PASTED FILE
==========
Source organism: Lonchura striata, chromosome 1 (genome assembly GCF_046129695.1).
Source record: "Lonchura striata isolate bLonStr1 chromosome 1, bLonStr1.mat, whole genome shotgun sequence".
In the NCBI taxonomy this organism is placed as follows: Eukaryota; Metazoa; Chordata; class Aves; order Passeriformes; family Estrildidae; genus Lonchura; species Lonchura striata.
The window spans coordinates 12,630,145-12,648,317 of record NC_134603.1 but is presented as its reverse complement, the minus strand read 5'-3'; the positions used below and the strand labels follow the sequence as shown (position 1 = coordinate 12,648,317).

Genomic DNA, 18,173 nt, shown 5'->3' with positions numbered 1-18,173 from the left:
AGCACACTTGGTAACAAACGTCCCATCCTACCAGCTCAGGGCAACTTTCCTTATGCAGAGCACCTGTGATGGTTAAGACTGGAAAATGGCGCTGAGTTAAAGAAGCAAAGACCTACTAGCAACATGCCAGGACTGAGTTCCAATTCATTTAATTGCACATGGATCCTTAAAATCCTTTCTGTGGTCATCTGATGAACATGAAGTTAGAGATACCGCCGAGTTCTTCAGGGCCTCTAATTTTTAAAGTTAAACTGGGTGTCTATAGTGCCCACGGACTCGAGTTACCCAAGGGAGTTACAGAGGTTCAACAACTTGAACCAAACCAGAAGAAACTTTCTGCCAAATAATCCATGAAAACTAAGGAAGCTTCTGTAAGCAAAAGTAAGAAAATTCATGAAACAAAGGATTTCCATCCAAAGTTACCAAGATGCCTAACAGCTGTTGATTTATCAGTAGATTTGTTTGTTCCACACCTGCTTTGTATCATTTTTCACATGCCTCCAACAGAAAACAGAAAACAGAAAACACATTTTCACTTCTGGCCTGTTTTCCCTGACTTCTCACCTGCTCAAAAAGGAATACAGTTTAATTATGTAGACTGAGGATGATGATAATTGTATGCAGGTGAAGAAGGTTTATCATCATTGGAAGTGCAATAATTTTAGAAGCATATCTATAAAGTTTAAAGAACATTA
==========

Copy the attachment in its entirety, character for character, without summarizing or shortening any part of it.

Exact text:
Source organism: Lonchura striata, chromosome 1 (genome assembly GCF_046129695.1).
Source record: "Lonchura striata isolate bLonStr1 chromosome 1, bLonStr1.mat, whole genome shotgun sequence".
In the NCBI taxonomy this organism is placed as follows: Eukaryota; Metazoa; Chordata; class Aves; order Passeriformes; family Estrildidae; genus Lonchura; species Lonchura striata.
The window spans coordinates 12,630,145-12,648,317 of record NC_134603.1 but is presented as its reverse complement, the minus strand read 5'-3'; the positions used below and the strand labels follow the sequence as shown (position 1 = coordinate 12,648,317).

Genomic DNA, 18,173 nt, shown 5'->3' with positions numbered 1-18,173 from the left:
AGCACACTTGGTAACAAACGTCCCATCCTACCAGCTCAGGGCAACTTTCCTTATGCAGAGCACCTGTGATGGTTAAGACTGGAAAATGGCGCTGAGTTAAAGAAGCAAAGACCTACTAGCAACATGCCAGGACTGAGTTCCAATTCATTTAATTGCACATGGATCCTTAAAATCCTTTCTGTGGTCATCTGATGAACATGAAGTTAGAGATACCGCCGAGTTCTTCAGGGCCTCTAATTTTTAAAGTTAAACTGGGTGTCTATAGTGCCCACGGACTCGAGTTACCCAAGGGAGTTACAGAGGTTCAACAACTTGAACCAAACCAGAAGAAACTTTCTGCCAAATAATCCATGAAAACTAAGGAAGCTTCTGTAAGCAAAAGTAAGAAAATTCATGAAACAAAGGATTTCCATCCAAAGTTACCAAGATGCCTAACAGCTGTTGATTTATCAGTAGATTTGTTTGTTCCACACCTGCTTTGTATCATTTTTCACATGCCTCCAACAGAAAACAGAAAACAGAAAACACATTTTCACTTCTGGCCTGTTTTCCCTGACTTCTCACCTGCTCAAAAAGGAATACAGTTTAATTATGTAGACTGAGGATGATGATAATTGTATGCAGGTGAAGAAGGTTTATCATCATTGGAAGTGCAATAATTTTAGAAGCATATCTATAAAGTTTAAAGAACATTA